“As I watch their faces light up when they film themselves over Flipgrid and hear their giggles as I once again forget to take myself off of mute, I feel a sense of calm and remember why I started teaching in the first place.” Back in August, I wrote my first blog post about the chaos that was the first week of this wild school year (things are starting to calm down now that we’re nearing June), and I can’t even begin to explain how much this year of virtual teaching has changed me as a teacher.
When this school year began back in July, like every other teacher, I had no idea what I was getting myself into; I prepared to the best of my ability and then threw my hands up in the air hoping for the best. However, as the year slowly went on, I noticed that this year wouldn’t be ALL bad. Despite all of the negatives, the positives were popping up all over the place. I was building stronger relationships with the families of my students than I ever have before. I met baby siblings, pets, aunts, uncles, cousins, parents, and grandparents that I wouldn’t have necessarily gotten the chance to meet if we had been in person this year. I also learned how to incorporate technology into my classroom for all future learning. However, the most significant positive of the year was watching the confidence grow in all of my students. I watched as one student who struggled to write his first name at the beginning of the year transition into writing in complete sentences. I can’t help but laugh every time a particular student comes pops back into my classroom at the end of the day to comment on the “easy math homework” and how much he loves to read. When even in December, he was skipping out on the lighter math homework assignments. I’ve also had the privilege of watching one of my students that I also had the previous year grow leaps and bounds from where she was at the beginning of the last school year.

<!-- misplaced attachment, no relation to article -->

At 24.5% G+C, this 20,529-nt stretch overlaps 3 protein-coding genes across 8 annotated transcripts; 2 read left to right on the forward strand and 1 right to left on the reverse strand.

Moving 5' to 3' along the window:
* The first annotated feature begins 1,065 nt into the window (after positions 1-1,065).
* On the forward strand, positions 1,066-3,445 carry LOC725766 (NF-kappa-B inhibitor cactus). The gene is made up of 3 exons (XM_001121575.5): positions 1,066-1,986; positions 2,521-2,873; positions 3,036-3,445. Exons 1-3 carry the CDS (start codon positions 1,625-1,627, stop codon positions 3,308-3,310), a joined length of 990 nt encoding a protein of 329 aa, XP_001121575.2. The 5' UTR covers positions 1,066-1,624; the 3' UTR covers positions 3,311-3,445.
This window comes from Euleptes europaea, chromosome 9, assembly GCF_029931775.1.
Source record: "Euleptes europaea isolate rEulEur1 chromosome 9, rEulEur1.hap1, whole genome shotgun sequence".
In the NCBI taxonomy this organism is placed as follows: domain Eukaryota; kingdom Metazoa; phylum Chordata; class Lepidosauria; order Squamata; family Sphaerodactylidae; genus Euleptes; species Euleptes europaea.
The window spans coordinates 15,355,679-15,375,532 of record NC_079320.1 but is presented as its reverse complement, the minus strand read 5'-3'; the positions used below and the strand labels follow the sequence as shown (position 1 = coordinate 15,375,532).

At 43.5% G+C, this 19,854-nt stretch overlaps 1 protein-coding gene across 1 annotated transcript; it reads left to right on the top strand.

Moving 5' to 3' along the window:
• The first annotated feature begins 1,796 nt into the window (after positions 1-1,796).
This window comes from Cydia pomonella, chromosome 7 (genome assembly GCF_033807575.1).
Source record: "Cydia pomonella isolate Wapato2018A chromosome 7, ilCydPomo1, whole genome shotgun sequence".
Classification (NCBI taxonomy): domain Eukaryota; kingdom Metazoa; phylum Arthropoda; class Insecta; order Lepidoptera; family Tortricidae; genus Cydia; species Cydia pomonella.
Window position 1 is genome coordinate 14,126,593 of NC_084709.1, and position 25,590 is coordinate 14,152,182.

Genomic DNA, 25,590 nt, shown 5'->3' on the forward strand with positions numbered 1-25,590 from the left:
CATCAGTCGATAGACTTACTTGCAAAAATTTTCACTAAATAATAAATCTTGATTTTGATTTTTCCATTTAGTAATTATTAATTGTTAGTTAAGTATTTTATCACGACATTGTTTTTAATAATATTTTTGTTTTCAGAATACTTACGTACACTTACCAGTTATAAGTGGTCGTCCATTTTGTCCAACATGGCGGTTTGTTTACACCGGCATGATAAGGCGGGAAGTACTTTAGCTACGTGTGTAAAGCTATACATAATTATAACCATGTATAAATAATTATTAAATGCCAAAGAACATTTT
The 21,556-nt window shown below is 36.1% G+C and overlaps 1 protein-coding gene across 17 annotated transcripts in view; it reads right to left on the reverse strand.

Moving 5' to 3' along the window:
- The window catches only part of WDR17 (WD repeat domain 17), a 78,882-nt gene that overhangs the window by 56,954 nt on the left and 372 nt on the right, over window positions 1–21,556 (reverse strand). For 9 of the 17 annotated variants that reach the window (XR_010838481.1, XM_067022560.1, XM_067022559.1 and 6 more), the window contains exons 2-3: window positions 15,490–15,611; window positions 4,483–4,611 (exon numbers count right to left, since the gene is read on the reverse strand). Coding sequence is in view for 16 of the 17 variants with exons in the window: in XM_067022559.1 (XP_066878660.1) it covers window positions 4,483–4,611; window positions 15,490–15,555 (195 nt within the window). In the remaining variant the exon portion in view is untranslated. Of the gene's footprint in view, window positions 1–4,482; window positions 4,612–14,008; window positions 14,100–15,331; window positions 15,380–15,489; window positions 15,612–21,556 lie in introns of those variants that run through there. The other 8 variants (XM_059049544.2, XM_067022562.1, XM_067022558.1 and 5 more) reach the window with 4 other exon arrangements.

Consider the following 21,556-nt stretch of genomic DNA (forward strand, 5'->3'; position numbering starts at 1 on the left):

Despite it all, I watched through data and observation my students make progress. There’s still a ton that will need to be reviewed during this upcoming year, but I couldn’t be more proud of all of the hard work my fantastic firsties and their families put into making this year worthwhile. Through watching my students and speaking with their families, my confidence as a teacher has begun to grow, and I’m finally starting to realize that I might actually be pretty decent at this whole teaching thing.
Speaking of my growth in confidence, I wouldn’t have gotten through this year without the incredible support of our coach and our vice-principal. To quote Bob Proctor, “A mentor is someone who sees more talent and ability within you than you see in yourself, and helps bring it out of you.” I leaned on Melissa and Misty a lot this year and learned so much from both of them regarding teaching and leadership. They answer my questions, give me support (it wasn’t random that they were the first two people I contacted when I got into a serious car accident a few months ago, along with Lindsey, our school counselor), and most importantly, they allow me to experiment to find out what truly works for my particular students. I wouldn’t have gotten through this year without their support, and I can’t wait to grow even more throughout the years we’re all together at our school. It’s been through watching them lead and really listening to them that I’ve learned what really makes an effective leader, and I hope to utilize my leadership skills more in the upcoming school year.
There are so many ways to describe this year; traumatic, hectic, unforgettable, but I can honestly say this was the year that I’ve truly fallen in love with teaching.